- Passer melanurus
Length 14-16 cm, mass 20-38 g.
Adult male: Head black with broad white semicircles from behind eyes to side of throat. Nape and mantle greyish, merging into rufous or chestnut back and rump.
Adult female: Similar to the male, but with a grey and white head.
Passer melanurus has three subspecies:
- P. m. melanurus from much of South Africa;
- P. m. damarensis from Namibia, Botswana, neighbouring parts of South Africa and south-eastern Angola; and
- P. m. vicinus from Lesotho, Swaziland and highlands of South Africa.
The Cape Sparrow lives in dry areas of southern Africa like the arid and semi-arid savanna, dry woodland along drainage lines and seasonal watercourses; also croplands, plantations and copses of alien trees, parks and gardens.
Diet: Forages mainly on the ground for seeds and insects, but also takes fruits, seeds and nectar directly from plants.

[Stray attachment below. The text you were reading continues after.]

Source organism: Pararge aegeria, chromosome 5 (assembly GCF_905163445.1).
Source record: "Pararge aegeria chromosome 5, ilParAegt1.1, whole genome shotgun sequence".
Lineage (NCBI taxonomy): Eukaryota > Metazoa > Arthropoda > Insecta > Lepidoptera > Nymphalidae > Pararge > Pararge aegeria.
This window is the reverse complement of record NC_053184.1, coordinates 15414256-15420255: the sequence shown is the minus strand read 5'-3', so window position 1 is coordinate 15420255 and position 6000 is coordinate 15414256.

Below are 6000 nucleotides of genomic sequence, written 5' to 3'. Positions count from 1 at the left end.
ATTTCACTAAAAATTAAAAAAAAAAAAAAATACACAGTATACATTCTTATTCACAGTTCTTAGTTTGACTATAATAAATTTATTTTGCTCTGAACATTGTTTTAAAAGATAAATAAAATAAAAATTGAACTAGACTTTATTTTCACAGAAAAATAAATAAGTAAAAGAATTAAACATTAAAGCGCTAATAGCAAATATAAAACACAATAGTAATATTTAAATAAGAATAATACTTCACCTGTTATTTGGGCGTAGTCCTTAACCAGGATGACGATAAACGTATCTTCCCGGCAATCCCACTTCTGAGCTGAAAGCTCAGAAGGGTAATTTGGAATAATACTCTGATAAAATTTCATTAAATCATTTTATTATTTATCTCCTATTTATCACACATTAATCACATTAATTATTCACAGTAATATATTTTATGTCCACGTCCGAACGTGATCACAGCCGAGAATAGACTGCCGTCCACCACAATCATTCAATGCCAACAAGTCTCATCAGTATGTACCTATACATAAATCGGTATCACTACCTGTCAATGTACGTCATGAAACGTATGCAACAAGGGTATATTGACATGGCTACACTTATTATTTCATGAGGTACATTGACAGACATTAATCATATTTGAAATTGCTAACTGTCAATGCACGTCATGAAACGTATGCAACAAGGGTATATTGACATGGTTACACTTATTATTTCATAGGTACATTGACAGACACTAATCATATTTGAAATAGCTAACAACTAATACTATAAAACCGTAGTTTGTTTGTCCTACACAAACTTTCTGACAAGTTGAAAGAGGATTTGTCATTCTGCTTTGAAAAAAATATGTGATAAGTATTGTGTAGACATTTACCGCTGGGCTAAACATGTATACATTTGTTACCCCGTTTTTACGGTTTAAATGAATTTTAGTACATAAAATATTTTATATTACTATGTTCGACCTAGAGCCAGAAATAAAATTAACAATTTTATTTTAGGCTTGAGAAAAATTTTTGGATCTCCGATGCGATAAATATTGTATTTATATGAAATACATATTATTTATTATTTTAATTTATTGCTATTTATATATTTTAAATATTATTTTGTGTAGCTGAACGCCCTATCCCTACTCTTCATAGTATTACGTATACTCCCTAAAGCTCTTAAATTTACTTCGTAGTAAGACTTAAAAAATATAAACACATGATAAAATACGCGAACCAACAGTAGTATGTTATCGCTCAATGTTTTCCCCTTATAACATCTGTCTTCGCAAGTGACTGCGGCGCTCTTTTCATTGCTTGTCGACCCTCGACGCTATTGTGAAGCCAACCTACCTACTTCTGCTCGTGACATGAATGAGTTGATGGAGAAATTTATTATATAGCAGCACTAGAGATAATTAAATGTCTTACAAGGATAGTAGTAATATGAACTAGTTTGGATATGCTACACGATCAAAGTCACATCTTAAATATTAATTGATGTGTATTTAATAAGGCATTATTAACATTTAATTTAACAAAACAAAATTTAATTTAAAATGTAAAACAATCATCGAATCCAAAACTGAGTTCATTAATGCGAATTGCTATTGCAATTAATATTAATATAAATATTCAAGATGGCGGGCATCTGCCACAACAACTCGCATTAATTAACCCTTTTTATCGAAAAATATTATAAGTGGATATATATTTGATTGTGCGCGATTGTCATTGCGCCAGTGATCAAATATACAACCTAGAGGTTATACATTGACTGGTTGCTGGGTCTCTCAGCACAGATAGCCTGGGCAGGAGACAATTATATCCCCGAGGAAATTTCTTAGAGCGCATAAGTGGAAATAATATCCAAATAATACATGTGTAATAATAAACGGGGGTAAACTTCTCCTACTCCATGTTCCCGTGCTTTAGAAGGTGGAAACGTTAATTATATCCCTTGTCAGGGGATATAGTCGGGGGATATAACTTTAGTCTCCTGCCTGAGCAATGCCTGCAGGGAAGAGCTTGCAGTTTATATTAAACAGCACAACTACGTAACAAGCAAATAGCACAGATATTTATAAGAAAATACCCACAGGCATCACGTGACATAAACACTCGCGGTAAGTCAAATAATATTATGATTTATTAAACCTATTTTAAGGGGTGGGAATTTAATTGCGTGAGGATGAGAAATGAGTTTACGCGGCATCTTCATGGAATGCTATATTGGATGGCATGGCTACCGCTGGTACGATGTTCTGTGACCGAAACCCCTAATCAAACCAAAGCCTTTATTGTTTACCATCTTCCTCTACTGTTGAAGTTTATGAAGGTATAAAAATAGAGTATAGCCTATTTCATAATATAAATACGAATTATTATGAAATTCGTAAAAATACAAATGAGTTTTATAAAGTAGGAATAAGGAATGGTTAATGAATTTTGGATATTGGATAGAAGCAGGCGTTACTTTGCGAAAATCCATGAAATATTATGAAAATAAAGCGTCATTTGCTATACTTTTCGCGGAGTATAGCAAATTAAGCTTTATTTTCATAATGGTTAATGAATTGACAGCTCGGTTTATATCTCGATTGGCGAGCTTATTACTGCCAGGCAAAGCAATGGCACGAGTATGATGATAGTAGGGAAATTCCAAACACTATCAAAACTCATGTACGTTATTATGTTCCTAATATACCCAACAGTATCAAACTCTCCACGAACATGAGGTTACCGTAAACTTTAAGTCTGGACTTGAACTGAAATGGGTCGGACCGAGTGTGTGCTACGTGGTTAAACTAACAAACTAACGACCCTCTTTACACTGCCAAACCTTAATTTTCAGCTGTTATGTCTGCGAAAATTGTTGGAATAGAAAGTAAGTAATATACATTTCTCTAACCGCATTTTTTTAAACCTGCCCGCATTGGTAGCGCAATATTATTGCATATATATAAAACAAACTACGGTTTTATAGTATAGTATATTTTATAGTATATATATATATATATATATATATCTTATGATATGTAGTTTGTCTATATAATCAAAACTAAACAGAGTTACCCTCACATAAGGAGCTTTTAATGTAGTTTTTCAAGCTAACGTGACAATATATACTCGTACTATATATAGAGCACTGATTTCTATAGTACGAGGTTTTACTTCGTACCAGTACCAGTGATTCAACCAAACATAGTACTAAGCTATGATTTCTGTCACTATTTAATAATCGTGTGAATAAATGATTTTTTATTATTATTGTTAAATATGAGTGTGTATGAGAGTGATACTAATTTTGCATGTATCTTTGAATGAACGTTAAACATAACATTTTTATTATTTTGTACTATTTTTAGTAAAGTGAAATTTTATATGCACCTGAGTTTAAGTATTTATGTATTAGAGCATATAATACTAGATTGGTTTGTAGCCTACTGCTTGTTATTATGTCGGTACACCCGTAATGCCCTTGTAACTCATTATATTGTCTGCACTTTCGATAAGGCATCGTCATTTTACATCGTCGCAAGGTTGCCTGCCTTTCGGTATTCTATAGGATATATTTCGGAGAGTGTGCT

Reproduction: The Cape Sparrow nests singly, or in loose colonies (up to 100 pairs; up to 15 nests in one tree). The nest is an untidy mass of grass and other plant material with a tunnel entrance and is thickly lined with feathers or soft plant material. Laying usually August to March (2-6 eggs).
- Hockey PAR, Dean WRJ & Ryan PG (eds) 2005. Robert's Birds of Southern Africa, 7th edition. John Voelcker Bird Book Fund, Cape Town, South Africa. ISBN 0620340533